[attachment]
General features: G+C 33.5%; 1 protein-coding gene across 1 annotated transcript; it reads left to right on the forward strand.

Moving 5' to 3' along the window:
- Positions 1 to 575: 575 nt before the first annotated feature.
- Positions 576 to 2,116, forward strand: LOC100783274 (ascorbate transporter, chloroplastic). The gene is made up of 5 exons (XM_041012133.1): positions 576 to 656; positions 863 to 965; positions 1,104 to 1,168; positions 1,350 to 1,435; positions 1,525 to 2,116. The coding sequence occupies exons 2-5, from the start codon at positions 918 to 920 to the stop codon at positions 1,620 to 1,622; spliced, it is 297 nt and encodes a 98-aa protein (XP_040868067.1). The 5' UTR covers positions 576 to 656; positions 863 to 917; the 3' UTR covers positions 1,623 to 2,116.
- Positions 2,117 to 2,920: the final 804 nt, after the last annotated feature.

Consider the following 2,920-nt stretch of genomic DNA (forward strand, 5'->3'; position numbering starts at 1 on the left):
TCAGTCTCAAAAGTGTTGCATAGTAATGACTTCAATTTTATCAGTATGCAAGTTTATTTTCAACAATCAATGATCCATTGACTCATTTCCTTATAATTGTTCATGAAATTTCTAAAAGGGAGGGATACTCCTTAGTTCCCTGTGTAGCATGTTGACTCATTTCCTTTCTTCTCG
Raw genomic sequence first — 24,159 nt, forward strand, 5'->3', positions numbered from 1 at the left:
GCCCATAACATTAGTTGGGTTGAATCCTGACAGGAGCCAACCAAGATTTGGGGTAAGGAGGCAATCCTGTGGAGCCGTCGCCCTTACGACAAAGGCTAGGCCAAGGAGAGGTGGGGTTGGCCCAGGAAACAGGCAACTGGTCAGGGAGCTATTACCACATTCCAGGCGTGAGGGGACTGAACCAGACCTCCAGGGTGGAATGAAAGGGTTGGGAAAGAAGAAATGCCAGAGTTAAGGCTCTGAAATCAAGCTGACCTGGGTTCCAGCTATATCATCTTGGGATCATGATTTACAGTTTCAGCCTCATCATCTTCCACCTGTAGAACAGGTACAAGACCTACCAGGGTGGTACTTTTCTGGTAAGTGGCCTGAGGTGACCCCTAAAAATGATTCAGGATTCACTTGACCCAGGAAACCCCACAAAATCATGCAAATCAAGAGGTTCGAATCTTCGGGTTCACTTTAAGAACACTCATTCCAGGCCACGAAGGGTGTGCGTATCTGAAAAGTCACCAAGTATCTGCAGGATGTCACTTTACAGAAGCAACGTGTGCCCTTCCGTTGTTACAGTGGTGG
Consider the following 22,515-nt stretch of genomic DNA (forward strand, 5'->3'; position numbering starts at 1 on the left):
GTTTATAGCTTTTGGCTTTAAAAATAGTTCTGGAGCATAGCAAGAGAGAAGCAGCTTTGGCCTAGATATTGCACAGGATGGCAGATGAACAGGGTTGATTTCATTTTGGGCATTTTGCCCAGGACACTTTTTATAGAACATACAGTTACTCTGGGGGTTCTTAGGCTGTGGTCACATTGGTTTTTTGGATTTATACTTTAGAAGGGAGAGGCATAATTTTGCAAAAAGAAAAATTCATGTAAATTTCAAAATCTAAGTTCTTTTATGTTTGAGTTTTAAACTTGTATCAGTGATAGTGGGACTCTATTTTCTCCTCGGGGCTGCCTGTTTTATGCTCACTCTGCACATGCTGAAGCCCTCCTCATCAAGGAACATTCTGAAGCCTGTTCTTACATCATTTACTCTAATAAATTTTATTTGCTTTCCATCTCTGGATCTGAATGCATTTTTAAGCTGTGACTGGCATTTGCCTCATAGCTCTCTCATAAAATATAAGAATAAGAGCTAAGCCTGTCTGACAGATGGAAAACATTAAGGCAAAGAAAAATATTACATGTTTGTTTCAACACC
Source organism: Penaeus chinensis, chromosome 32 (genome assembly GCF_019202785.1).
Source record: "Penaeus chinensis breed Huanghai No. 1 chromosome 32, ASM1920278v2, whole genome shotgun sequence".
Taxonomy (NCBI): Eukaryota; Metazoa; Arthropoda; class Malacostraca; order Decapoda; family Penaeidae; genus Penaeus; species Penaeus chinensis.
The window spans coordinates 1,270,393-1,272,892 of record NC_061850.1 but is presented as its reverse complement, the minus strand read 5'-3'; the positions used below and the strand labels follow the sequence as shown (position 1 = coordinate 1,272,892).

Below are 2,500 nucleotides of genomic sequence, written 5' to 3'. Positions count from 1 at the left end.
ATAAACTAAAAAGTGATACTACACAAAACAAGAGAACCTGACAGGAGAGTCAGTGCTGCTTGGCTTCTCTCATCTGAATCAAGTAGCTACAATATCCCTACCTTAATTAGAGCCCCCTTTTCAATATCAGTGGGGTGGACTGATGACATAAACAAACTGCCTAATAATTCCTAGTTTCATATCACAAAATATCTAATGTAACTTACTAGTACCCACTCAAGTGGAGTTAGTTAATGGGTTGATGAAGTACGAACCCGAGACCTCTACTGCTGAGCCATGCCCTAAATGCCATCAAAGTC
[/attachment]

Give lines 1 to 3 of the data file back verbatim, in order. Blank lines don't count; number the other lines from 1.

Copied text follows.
General features: G+C 33.5%; 1 protein-coding gene across 1 annotated transcript; it reads left to right on the forward strand.

Moving 5' to 3' along the window:
- Positions 1 to 575: 575 nt before the first annotated feature.